America's Nurses: Trauma Nurse Has Been Saving Lives For 22 Years

NursingJanuary 06, 2014

Trauma nurse Kathy H. discusses her journey from when she was a child trying to help take care of kids on the playground to a nurse with 22 years of experience in saving lives.

Kathy has always wanted to take care of people in some way, and she naturally gravitated to those who were hurt. "When I saw kids in my class hurt themselves during recess, I was the one who brought them to the nurse," she said. "She even let me clean out their scrapes, and I loved it."

This love morphed into a degree in medical technology, but there was something missing. "I missed interaction with patients, so I decided to take an EMT course. During the course, they had us spend a few shifts in the emergency room. I was hooked from that moment. The adrenaline, the speed, the fast pace, everything. I knew I wanted to work in trauma from that experience."

Initially, Kathy considered becoming a doctor, but by this time, she had two young children and medical school wasn't a good option for her family. So she began to research how to become a trauma nurse. She decided to attend a state college in Utah to earn her associate degree in nursing, and she became an RN. After working in hospitals for a few years, Kathy returned to get her bachelor's degree.

As a trauma nurse, Kathy responds to trauma patients including victims of car crashes, falls, stabbings and gunshot wounds. As the patient is brought into the trauma bay, her role is to strip the patient to expose all possible injuries. Then, in conjunction with the patient's vital signs and status, and the details of the traumatic incident, she must anticipate what needs to be done for the patient. Since a few minutes can make the difference between life and death, Kathy's ability to anticipate the doctor's treatment for the patient can save lives.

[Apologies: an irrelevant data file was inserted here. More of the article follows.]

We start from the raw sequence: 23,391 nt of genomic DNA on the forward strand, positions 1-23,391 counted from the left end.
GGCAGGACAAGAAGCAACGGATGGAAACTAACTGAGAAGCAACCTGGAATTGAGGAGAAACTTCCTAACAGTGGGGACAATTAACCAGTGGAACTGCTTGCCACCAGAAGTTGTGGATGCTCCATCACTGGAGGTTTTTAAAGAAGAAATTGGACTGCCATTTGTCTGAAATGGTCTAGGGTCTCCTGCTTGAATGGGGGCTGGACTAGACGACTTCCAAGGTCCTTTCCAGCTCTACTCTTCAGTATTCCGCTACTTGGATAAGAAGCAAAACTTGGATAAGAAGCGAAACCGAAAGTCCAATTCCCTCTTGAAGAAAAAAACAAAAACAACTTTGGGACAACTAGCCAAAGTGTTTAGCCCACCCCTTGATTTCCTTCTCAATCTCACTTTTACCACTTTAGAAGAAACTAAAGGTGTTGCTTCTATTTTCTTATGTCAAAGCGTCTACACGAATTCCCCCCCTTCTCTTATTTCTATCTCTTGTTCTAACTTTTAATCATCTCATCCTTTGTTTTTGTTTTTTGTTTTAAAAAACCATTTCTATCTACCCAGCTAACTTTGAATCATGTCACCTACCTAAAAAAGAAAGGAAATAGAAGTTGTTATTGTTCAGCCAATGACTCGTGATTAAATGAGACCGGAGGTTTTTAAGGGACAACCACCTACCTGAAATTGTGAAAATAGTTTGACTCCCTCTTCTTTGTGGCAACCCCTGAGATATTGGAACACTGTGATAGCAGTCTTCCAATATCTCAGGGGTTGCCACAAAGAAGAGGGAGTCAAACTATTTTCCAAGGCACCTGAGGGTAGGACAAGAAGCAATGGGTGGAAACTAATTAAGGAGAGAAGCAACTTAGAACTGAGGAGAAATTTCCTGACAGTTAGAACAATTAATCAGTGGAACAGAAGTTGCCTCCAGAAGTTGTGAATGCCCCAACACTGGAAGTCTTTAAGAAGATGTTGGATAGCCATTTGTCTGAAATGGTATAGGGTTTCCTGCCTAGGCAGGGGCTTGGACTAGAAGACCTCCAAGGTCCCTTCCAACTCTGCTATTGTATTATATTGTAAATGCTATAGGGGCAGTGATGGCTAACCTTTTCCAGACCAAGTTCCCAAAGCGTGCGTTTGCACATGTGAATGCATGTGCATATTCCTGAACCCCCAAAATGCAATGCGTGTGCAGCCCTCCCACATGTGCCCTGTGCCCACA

Kathy thrives on the variety, the pace and the intensity of the trauma room. Every patient is different, and every shift brings a new challenge. Currently, Kathy is seeking her master's degree in nursing to become an acute care nurse practitioner. Her RN degree has opened doors for her to work as a trauma nurse, a helicopter flight nurse, and a trauma nurse specialist. Her options are open to teach in a nursing school, or essentially whatever catches her eye as a registered nurse.

"My favorite part is being able to see a patient and just know that there is something going on, and then to be right about it," said Kathy. She recounted a story of a man who had been in a car accident. "He was talking and said he had a little pain, but he was too pale, and I knew something else was wrong. The doctor said he was fine, but I suggested a CT scan of the abdomen to make sure." The scan revealed that the man had severe internal bleeding requiring extensive surgery, which may have cost him his life.

"I have also been able to do manual heart compressions, where I literally held someone's heart in my hands and pumped life into them. It's an incredible experience."

Clearly, trauma nurses like Kathy play an important role in saving lives. 

Photo Source: Wikimedia Commons